Today’s world is ever-increasingly predicated on, influenced by, and revolving around a unifying currency of trust. Our rapidly changing but newly created ecosystem, comprised of institutions, brands, and individuals, offers transparency which in turn unleashes both liberation and trauma.
Without building and maintaining trust, the systemic virtues that promise an optimistic future can rapidly disappear. This subsequently clears space and creates opportunity for authentic interaction and new ideas. In this dynamic, fluid environment, the singular question that brands must ask themselves as they look to strengthen their businesses and prepare for the future is: can they trust us?
“Are we building something in which internal and external stakeholders feel they can place their trust?”
If looking for the next dramatic disruption – simply do your due diligence sector by sector under the pretense of searching for gaps in stakeholder and audience satisfaction and confidence. If the answer for any of your stakeholders, constituents, or audiences – from customers and partners to suppliers and employees – is no, then either get busy trying to rectify the divide, or get busy dying. In other words, you’ll be out of business soon, so start building trust.
Talkin’ ‘bout a revolution
The first industrial revolution sprang from Britain in the late 18th century, where mechanization of the textile industry transformed human involvement in manufacturing. The second industrial revolution came in the early 20th century, when Henry Ford thought, let’s make a really fast horse, by way of manufacturing cars en masse through pioneering moving assembly lines. The third industrial revolution happened later in the 20th century and digitized our lives through quick, zealous adoption of computers and a fascination with how the internet could disrupt business models and ultimately, our lives. As with most things today – namely our attention spans – this happened swiftly, and has led us quickly into a new period of innovation.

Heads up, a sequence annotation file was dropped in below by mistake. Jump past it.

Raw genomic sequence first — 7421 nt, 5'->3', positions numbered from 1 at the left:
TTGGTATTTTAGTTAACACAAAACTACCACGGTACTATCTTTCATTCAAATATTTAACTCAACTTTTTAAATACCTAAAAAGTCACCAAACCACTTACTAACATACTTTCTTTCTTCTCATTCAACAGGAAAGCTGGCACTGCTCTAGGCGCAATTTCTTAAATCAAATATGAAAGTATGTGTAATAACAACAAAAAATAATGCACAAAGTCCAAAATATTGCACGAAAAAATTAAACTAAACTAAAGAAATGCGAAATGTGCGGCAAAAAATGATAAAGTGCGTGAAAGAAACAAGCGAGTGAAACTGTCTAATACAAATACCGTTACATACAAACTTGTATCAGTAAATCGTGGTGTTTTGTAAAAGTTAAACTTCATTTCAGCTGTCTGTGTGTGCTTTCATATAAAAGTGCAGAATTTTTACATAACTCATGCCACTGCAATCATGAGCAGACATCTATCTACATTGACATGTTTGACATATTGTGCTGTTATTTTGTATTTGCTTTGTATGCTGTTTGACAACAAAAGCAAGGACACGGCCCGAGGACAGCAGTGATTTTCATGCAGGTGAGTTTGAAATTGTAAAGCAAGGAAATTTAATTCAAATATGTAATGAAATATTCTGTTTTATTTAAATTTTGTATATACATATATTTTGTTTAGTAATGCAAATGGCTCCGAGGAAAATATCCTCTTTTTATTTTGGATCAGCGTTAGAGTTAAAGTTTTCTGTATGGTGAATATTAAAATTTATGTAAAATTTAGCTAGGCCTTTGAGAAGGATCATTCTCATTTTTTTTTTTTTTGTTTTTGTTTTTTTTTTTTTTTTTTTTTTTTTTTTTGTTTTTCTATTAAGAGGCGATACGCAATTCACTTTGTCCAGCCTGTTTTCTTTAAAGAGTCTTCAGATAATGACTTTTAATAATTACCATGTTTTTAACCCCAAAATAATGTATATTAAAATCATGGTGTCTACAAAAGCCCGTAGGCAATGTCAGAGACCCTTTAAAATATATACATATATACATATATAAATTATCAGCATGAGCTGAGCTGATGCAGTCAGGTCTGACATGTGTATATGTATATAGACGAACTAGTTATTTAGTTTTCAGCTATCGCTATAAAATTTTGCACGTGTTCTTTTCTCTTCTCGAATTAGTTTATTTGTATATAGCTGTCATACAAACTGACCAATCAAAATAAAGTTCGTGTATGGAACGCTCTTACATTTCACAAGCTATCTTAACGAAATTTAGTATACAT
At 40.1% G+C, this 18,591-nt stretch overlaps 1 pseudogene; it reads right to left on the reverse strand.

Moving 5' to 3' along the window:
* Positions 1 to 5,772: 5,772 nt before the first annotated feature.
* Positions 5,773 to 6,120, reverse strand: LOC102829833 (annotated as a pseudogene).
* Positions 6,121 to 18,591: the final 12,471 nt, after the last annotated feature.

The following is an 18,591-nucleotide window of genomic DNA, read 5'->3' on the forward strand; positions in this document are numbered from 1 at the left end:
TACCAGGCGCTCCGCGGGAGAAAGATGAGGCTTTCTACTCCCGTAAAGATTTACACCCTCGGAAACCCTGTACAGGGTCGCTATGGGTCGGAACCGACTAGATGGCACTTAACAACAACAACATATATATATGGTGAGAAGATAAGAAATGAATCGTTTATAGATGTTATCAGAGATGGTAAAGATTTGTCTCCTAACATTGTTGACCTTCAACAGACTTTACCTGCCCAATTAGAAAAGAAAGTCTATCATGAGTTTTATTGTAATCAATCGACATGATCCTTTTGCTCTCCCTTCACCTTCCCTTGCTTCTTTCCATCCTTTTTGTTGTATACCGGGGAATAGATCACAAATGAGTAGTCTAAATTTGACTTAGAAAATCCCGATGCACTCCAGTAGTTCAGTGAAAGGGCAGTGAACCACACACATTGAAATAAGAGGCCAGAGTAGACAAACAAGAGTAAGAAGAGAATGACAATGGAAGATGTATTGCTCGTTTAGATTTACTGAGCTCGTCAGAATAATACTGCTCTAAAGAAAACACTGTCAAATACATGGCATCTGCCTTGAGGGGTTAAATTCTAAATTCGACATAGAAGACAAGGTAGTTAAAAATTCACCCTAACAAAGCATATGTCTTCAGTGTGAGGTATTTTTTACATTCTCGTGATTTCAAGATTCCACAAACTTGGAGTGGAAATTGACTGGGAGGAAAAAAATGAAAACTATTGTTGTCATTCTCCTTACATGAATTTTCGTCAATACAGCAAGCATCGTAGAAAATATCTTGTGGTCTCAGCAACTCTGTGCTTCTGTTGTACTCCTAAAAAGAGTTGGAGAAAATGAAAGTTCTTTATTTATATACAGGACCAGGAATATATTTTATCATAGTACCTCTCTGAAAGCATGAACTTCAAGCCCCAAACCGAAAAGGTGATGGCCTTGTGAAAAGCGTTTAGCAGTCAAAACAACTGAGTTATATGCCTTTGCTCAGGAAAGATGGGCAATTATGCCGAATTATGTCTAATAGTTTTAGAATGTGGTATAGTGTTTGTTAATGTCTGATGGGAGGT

Coined by Professor Klaus Schwab, Founder and Executive Chairman of the World Economic Forum, the term Fourth Industrial Revolution is one characterized by, of course, technology, expediently fusing the physical, digital, and biological worlds, which in turn impacts all disciplines, economies, and industries, while simultaneously posing philosophical questions challenging what it means to be human on a level previously unseen.
To remedy some of the fear and anxieties associated with this amalgamation, and to ensure we’re building a benevolent future that is beholden to improving humanity and the world, Schwab calls for leaders and citizens to “come together to shape a future that works for all by putting people first, empowering them, and constantly reminding ourselves that all of these new technologies are first and foremost tools made by people for people.” How can organizations do this? How can brands adapt? The answer lies in the question: Are we building something in which internal and external stakeholders feel they can place their trust?
Experience breeds trust
“Individuals – hungry, excited, ambitious – are identifying areas where there lies potential to change the dynamic, where individuals could be treated better, and where those in power have either grown complacent, or seemingly lost focus on who they serve.”